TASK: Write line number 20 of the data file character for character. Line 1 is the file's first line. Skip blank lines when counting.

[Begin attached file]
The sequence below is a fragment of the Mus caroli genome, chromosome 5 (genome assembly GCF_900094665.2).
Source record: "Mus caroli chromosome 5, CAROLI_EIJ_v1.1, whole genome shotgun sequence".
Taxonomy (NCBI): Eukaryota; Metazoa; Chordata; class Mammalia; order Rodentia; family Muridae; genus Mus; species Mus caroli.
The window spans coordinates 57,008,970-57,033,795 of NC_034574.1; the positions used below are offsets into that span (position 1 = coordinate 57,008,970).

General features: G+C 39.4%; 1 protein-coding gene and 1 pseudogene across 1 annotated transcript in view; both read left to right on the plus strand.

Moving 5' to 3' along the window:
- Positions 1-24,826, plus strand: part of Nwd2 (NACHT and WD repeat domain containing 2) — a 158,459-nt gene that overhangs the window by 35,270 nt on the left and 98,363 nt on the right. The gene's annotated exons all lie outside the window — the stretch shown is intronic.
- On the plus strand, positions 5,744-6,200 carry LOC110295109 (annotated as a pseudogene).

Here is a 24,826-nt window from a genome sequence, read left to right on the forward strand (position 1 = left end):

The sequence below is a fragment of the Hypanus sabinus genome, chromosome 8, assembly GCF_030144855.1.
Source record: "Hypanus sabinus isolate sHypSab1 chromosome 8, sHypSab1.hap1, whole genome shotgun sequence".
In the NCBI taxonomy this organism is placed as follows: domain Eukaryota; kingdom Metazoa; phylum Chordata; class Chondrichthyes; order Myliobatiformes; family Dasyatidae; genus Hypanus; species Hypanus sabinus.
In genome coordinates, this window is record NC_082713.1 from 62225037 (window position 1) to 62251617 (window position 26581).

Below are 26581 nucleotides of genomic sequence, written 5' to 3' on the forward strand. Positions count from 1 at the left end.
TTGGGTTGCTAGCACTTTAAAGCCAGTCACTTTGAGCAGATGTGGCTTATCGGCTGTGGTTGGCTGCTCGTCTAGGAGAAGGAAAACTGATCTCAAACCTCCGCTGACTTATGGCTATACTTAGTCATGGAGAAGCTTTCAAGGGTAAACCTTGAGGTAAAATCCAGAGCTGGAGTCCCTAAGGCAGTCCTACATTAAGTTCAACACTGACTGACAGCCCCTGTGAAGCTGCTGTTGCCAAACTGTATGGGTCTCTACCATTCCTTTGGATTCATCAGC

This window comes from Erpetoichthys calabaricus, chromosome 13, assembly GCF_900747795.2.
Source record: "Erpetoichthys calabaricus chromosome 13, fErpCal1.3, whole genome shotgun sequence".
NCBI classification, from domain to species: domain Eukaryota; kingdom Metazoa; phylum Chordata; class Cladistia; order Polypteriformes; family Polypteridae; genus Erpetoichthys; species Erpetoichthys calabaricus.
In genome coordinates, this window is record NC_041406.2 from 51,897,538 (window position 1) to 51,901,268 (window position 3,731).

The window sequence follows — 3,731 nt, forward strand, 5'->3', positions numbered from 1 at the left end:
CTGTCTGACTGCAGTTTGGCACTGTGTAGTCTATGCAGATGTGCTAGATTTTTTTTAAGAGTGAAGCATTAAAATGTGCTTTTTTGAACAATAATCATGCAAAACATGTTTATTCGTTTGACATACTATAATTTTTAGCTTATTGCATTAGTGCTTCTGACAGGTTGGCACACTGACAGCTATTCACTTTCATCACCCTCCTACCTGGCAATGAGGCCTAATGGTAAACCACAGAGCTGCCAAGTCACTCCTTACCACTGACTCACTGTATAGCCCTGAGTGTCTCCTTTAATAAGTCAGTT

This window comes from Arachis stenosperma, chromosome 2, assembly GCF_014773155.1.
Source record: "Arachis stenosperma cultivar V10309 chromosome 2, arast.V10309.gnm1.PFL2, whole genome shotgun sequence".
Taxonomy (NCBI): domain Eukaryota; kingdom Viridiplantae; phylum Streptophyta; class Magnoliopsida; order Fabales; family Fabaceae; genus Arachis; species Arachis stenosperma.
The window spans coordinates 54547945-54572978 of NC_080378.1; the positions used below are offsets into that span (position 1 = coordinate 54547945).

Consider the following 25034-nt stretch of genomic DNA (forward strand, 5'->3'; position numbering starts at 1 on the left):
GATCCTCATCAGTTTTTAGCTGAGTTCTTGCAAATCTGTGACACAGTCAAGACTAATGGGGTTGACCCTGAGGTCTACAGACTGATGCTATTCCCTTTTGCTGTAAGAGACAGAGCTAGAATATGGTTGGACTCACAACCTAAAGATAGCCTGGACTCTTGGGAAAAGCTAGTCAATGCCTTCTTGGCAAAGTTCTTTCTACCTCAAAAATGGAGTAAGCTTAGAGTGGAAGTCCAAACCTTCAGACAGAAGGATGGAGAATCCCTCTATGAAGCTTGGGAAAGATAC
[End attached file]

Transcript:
The window sequence follows — 3,731 nt, forward strand, 5'->3', positions numbered from 1 at the left end: